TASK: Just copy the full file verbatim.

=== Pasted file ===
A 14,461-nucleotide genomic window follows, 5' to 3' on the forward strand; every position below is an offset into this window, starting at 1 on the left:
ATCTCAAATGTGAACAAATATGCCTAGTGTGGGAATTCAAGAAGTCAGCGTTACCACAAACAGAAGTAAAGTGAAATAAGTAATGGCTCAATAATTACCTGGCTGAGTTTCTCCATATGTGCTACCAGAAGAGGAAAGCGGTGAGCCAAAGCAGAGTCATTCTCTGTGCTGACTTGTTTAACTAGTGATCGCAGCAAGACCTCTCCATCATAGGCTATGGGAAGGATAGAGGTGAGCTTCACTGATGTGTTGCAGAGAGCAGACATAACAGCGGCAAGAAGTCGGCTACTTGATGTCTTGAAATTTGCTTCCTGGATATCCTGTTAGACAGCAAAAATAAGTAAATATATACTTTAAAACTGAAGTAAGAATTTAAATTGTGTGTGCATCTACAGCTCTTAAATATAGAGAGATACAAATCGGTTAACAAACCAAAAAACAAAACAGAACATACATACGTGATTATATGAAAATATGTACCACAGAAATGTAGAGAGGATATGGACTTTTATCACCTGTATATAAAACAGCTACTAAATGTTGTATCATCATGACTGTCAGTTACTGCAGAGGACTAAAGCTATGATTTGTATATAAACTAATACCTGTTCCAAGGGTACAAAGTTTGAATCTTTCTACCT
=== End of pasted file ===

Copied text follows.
A 14,461-nucleotide genomic window follows, 5' to 3' on the forward strand; every position below is an offset into this window, starting at 1 on the left:
ATCTCAAATGTGAACAAATATGCCTAGTGTGGGAATTCAAGAAGTCAGCGTTACCACAAACAGAAGTAAAGTGAAATAAGTAATGGCTCAATAATTACCTGGCTGAGTTTCTCCATATGTGCTACCAGAAGAGGAAAGCGGTGAGCCAAAGCAGAGTCATTCTCTGTGCTGACTTGTTTAACTAGTGATCGCAGCAAGACCTCTCCATCATAGGCTATGGGAAGGATAGAGGTGAGCTTCACTGATGTGTTGCAGAGAGCAGACATAACAGCGGCAAGAAGTCGGCTACTTGATGTCTTGAAATTTGCTTCCTGGATATCCTGTTAGACAGCAAAAATAAGTAAATATATACTTTAAAACTGAAGTAAGAATTTAAATTGTGTGTGCATCTACAGCTCTTAAATATAGAGAGATACAAATCGGTTAACAAACCAAAAAACAAAACAGAACATACATACGTGATTATATGAAAATATGTACCACAGAAATGTAGAGAGGATATGGACTTTTATCACCTGTATATAAAACAGCTACTAAATGTTGTATCATCATGACTGTCAGTTACTGCAGAGGACTAAAGCTATGATTTGTATATAAACTAATACCTGTTCCAAGGGTACAAAGTTTGAATCTTTCTACCT